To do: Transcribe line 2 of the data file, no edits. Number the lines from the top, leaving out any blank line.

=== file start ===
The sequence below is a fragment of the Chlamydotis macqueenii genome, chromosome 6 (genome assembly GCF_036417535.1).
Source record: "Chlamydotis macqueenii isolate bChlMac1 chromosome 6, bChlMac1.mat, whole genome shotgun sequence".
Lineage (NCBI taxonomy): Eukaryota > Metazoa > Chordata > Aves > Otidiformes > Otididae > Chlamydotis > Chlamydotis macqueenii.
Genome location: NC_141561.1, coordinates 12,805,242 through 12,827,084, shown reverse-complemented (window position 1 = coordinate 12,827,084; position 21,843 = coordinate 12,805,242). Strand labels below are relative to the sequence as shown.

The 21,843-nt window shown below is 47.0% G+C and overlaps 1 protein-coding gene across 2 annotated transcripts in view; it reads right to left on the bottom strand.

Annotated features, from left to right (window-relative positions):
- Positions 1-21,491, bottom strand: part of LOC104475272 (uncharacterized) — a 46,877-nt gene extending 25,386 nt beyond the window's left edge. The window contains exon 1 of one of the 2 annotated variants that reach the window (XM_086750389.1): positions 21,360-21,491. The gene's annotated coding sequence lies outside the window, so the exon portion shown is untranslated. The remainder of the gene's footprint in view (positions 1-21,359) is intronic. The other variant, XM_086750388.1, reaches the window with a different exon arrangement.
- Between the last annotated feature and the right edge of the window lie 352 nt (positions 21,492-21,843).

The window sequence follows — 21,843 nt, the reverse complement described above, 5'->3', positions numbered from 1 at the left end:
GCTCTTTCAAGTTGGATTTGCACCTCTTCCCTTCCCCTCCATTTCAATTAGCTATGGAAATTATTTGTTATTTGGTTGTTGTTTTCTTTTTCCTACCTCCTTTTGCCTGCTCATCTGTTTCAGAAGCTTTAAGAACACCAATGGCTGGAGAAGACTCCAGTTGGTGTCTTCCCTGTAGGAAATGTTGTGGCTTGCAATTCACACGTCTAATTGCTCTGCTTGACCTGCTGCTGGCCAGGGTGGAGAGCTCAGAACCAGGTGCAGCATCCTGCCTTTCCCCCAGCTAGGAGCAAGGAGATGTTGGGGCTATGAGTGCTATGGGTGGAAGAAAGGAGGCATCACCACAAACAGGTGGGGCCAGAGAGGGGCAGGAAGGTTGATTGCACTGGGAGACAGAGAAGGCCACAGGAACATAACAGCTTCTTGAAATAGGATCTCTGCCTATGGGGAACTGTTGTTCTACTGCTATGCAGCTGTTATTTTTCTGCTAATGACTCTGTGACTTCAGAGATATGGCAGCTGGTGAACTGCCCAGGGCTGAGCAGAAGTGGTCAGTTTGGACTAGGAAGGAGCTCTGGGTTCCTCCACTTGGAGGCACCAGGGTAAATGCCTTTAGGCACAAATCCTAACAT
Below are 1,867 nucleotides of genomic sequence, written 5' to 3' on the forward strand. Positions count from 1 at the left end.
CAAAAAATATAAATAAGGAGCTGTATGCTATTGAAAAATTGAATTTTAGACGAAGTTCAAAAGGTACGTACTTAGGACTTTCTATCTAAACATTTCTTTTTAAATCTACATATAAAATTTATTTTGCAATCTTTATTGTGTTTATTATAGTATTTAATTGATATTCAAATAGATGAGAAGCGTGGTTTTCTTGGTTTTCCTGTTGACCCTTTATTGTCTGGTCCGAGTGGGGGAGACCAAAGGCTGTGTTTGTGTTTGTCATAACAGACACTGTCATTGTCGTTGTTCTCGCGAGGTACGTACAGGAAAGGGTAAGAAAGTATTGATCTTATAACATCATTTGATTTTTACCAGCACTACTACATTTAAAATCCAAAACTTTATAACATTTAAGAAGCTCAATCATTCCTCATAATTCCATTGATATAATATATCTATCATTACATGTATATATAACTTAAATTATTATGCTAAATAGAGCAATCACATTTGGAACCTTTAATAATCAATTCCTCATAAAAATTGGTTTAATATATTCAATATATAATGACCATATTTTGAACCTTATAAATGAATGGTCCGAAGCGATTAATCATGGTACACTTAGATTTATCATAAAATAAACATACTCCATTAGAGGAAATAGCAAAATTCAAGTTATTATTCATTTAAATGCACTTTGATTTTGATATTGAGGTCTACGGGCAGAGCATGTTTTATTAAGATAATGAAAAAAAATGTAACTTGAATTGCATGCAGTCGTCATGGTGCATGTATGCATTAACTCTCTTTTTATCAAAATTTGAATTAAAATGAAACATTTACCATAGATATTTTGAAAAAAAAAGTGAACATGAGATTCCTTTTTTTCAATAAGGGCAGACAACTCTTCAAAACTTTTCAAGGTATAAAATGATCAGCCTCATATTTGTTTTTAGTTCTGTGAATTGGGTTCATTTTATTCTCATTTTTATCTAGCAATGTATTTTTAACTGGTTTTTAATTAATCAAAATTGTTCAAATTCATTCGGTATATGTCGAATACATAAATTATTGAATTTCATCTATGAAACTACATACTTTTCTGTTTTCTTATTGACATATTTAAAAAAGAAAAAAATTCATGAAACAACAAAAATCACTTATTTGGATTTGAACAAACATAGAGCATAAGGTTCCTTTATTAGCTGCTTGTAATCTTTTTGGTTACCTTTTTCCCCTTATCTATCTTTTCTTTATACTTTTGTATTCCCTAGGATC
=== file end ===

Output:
Source record: "Chlamydotis macqueenii isolate bChlMac1 chromosome 6, bChlMac1.mat, whole genome shotgun sequence".